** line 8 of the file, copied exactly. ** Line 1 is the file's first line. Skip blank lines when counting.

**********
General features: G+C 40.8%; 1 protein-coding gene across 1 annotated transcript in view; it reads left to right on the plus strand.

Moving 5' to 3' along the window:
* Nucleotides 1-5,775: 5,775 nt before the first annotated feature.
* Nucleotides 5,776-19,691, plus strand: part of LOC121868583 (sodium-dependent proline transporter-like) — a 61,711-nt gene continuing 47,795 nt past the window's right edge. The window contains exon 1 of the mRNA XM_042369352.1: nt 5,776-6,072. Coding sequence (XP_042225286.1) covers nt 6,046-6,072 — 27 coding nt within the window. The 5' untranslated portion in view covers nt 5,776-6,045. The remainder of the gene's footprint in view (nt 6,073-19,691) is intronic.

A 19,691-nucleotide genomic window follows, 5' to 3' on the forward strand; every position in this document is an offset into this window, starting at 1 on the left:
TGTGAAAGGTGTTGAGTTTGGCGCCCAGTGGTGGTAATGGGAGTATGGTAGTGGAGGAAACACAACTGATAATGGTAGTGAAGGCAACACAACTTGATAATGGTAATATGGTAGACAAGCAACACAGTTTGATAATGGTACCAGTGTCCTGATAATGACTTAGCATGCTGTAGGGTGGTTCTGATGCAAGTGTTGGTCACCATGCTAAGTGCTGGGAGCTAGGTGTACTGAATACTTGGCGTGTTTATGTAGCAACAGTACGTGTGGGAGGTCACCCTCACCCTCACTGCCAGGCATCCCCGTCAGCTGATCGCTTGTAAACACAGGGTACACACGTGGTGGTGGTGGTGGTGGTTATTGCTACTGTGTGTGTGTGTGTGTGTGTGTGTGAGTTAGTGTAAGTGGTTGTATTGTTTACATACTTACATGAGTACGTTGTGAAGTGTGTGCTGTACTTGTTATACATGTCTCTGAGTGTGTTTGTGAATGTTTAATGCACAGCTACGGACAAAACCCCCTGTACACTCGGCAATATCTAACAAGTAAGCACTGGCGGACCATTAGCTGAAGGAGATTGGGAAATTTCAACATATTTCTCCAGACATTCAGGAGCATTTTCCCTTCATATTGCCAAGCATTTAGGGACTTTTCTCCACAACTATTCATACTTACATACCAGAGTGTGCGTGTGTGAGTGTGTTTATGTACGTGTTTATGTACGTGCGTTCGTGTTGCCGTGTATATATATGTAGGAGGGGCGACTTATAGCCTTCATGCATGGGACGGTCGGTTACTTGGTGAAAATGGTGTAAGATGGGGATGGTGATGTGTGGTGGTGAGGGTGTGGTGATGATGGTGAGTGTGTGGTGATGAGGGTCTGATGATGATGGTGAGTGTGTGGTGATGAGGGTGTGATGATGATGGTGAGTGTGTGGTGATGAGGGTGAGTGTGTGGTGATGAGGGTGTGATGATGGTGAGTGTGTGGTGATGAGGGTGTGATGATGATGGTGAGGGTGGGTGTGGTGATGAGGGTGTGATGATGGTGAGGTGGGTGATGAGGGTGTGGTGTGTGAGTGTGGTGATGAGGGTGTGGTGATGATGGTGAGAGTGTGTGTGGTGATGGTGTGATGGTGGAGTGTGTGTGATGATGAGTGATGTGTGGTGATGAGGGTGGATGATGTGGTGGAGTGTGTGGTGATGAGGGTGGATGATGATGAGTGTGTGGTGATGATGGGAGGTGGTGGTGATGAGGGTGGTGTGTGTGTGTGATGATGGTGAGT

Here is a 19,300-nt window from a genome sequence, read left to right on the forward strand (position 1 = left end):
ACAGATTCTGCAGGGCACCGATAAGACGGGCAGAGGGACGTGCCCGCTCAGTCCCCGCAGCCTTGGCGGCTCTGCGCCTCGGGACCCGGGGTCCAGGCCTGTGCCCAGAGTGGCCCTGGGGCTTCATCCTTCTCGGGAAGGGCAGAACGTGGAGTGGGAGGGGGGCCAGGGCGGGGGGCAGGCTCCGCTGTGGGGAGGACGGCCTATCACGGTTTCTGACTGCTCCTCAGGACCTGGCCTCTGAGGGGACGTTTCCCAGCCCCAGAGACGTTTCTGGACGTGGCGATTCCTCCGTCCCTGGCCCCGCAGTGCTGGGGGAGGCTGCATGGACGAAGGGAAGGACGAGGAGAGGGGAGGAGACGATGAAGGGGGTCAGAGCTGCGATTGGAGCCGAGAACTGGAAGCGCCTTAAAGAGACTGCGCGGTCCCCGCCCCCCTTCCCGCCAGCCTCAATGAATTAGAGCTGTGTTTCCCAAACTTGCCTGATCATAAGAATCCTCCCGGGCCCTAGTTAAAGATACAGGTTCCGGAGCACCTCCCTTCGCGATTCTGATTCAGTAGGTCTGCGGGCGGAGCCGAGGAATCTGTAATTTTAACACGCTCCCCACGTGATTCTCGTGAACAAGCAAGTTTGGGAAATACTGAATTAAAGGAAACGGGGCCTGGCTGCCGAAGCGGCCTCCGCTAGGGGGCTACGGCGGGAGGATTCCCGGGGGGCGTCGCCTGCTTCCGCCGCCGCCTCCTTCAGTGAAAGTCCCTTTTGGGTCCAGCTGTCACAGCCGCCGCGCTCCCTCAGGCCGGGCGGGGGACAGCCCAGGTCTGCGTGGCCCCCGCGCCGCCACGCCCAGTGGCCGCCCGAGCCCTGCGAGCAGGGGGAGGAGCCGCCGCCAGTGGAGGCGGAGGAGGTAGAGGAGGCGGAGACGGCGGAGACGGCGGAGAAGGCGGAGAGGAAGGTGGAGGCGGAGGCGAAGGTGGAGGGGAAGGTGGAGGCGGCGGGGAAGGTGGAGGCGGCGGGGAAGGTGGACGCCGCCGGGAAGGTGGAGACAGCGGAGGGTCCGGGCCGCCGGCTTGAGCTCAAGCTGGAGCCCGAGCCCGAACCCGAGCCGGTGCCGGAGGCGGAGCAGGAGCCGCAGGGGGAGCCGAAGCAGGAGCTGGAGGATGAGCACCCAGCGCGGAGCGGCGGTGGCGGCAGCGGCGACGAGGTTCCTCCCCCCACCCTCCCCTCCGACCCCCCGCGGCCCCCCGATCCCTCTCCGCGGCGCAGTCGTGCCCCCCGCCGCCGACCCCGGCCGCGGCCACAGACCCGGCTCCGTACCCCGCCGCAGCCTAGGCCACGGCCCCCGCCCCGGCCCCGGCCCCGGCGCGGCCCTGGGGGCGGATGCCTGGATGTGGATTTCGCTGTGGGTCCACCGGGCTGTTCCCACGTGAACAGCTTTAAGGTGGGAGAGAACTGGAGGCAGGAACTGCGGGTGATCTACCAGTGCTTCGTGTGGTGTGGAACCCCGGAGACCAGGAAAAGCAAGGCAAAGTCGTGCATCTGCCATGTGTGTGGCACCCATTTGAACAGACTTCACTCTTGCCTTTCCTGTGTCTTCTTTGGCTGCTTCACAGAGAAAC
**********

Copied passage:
ACAGATTCTGCAGGGCACCGATAAGACGGGCAGAGGGACGTGCCCGCTCAGTCCCCGCAGCCTTGGCGGCTCTGCGCCTCGGGACCCGGGGTCCAGGCCTGTGCCCAGAGTGGCCCTGGGGCTTCATCCTTCTCGGGAAGGGCAGAACGTGGAGTGGGAGGGGGGCCAGGGCGGGGGGCAGGCTCCGCTGTGGGGAGGACGGCCTATCACGGTTTCTGACTGCTCCTCAGGACCTGGCCTCTGAGGGGACGTTTCCCAGCCCCAGAGACGTTTCTGGACGTGGCGATTCCTCCGTCCCTGGCCCCGCAGTGCTGGGGGAGGCTGCATGGACGAAGGGAAGGACGAGGAGAGGGGAGGAGACGATGAAGGGGGTCAGAGCTGCGATTGGAGCCGAGAACTGGAAGCGCCTTAAAGAGACTGCGCGGTCCCCGCCCCCCTTCCCGCCAGCCTCAATGAATTAGAGCTGTGTTTCCCAAACTTGCCTGATCATAAGAATCCTCCCGGGCCCTAGTTAAAGATACAGGTTCCGGAGCACCTCCCTTCGCGATTCTGATTCAGTAGGTCTGCGGGCGGAGCCGAGGAATCTGTAATTTTAACACGCTCCCCACGTGATTCTCGTGAACAAGCAAGTTTGGGAAATACTGAATTAAAGGAAACGGGGCCTGGCTGCCGAAGCGGCCTCCGCTAGGGGGCTACGGCGGGAGGATTCCCGGGGGGCGTCGCCTGCTTCCGCCGCCGCCTCCTTCAGTGAAAGTCCCTTTTGGGTCCAGCTGTCACAGCCGCCGCGCTCCCTCAGGCCGGGCGGGGGACAGCCCAGGTCTGCGTGGCCCCCGCGCCGCCACGCCCAGTGGCCGCCCGAGCCCTGCGAGCAGGGGGAGGAGCCGCCGCCAGTGGAGGCGGAGGAGGTAGAGGAGGCGGAGACGGCGGAGACGGCGGAGAAGGCGGAGAGGAAGGTGGAGGCGGAGGCGAAGGTGGAGGGGAAGGTGGAGGCGGCGGGGAAGGTGGAGGCGGCGGGGAAGGTGGACGCCGCCGGGAAGGTGGAGACAGCGGAGGGTCCGGGCCGCCGGCTTGAGCTCAAGCTGGAGCCCGAGCCCGAACCCGAGCCGGTGCCGGAGGCGGAGCAGGAGCCGCAGGGGGAGCCGAAGCAGGAGCTGGAGGATGAGCACCCAGCGCGGAGCGGCGGTGGCGGCAGCGGCGACGAGGTTCCTCCCCCCACCCTCCCCTCCGACCCCCCGCGGCCCCCCGATCCCTCTCCGCGGCGCAGTCGTGCCCCCCGCCGCCGACCCCGGCCGCGGCCACAGACCCGGCTCCGTACCCCGCCGCAGCCTAGGCCACGGCCCCCGCCCCGGCCCCGGCCCCGGCGCGGCCCTGGGGGCGGATGCCTGGATGTGGATTTCGCTGTGGGTCCACCGGGCTGTTCCCACGTGAACAGCTTTAAGGTGGGAGAGAACTGGAGGCAGGAACTGCGGGTGATCTACCAGTGCTTCGTGTGGTGTGGAACCCCGGAGACCAGGAAAAGCAAGGCAAAGTCGTGCATCTGCCATGTGTGTGGCACCCATTTGAACAGACTTCACTCTTGCCTTTCCTGTGTCTTCTTTGGCTGCTTCACAGAGAAAC